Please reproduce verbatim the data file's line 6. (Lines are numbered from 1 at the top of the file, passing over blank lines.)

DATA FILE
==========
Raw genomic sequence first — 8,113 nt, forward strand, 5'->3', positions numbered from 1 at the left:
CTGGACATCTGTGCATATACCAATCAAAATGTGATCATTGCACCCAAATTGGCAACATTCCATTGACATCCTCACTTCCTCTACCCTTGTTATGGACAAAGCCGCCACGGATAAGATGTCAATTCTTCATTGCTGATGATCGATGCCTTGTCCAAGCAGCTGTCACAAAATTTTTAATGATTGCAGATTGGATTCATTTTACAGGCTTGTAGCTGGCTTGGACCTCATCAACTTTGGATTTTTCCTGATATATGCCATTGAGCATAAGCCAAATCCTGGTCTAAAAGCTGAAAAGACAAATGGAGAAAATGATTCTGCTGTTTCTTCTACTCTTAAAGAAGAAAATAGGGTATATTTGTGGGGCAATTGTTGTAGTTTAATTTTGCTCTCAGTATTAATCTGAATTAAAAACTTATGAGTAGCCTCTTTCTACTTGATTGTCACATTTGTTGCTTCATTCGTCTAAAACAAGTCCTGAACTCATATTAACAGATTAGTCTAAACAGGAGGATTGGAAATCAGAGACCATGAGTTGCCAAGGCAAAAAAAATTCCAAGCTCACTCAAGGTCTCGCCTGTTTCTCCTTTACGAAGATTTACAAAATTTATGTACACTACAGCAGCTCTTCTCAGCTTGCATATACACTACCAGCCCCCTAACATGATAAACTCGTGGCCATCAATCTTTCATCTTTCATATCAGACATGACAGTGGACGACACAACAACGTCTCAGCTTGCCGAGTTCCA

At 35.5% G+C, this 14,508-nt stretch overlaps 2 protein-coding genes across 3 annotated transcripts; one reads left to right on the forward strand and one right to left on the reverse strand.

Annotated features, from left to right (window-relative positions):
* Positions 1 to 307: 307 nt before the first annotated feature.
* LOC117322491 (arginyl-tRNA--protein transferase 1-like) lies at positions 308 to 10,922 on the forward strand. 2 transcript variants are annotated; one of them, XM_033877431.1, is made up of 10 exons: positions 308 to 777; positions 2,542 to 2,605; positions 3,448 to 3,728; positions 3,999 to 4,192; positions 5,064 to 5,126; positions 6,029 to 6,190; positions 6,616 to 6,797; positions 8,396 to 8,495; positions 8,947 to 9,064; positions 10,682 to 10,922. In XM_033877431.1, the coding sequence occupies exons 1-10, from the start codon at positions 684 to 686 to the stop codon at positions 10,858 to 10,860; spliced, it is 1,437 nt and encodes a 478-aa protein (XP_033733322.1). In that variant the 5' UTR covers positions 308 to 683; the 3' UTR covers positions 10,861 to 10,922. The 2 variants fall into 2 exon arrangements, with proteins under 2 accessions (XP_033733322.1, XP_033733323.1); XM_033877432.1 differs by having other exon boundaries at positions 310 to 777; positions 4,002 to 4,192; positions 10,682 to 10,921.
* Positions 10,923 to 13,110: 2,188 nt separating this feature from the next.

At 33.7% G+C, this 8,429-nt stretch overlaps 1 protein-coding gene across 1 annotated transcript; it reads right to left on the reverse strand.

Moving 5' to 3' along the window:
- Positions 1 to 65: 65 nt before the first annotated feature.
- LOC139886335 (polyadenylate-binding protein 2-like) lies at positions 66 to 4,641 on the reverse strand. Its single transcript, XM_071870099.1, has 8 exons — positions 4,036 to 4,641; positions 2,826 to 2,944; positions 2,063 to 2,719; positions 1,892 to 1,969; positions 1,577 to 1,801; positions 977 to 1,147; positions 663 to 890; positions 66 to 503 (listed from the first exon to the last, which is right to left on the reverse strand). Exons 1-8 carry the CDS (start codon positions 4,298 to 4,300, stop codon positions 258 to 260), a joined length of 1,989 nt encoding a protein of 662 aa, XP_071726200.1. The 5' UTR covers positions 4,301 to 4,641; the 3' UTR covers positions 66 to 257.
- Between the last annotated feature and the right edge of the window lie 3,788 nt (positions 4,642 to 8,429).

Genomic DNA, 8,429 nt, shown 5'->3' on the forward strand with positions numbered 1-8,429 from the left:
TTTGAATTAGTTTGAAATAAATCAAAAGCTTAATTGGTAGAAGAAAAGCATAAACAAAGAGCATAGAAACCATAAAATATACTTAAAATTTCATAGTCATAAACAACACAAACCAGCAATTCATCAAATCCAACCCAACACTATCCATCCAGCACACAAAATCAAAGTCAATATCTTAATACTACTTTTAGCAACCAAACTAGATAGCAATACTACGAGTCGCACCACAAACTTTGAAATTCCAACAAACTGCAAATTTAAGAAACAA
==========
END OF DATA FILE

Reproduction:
* LOC117322491 (arginyl-tRNA--protein transferase 1-like) lies at positions 308 to 10,922 on the forward strand. 2 transcript variants are annotated; one of them, XM_033877431.1, is made up of 10 exons: positions 308 to 777; positions 2,542 to 2,605; positions 3,448 to 3,728; positions 3,999 to 4,192; positions 5,064 to 5,126; positions 6,029 to 6,190; positions 6,616 to 6,797; positions 8,396 to 8,495; positions 8,947 to 9,064; positions 10,682 to 10,922. In XM_033877431.1, the coding sequence occupies exons 1-10, from the start codon at positions 684 to 686 to the stop codon at positions 10,858 to 10,860; spliced, it is 1,437 nt and encodes a 478-aa protein (XP_033733322.1). In that variant the 5' UTR covers positions 308 to 683; the 3' UTR covers positions 10,861 to 10,922. The 2 variants fall into 2 exon arrangements, with proteins under 2 accessions (XP_033733322.1, XP_033733323.1); XM_033877432.1 differs by having other exon boundaries at positions 310 to 777; positions 4,002 to 4,192; positions 10,682 to 10,921.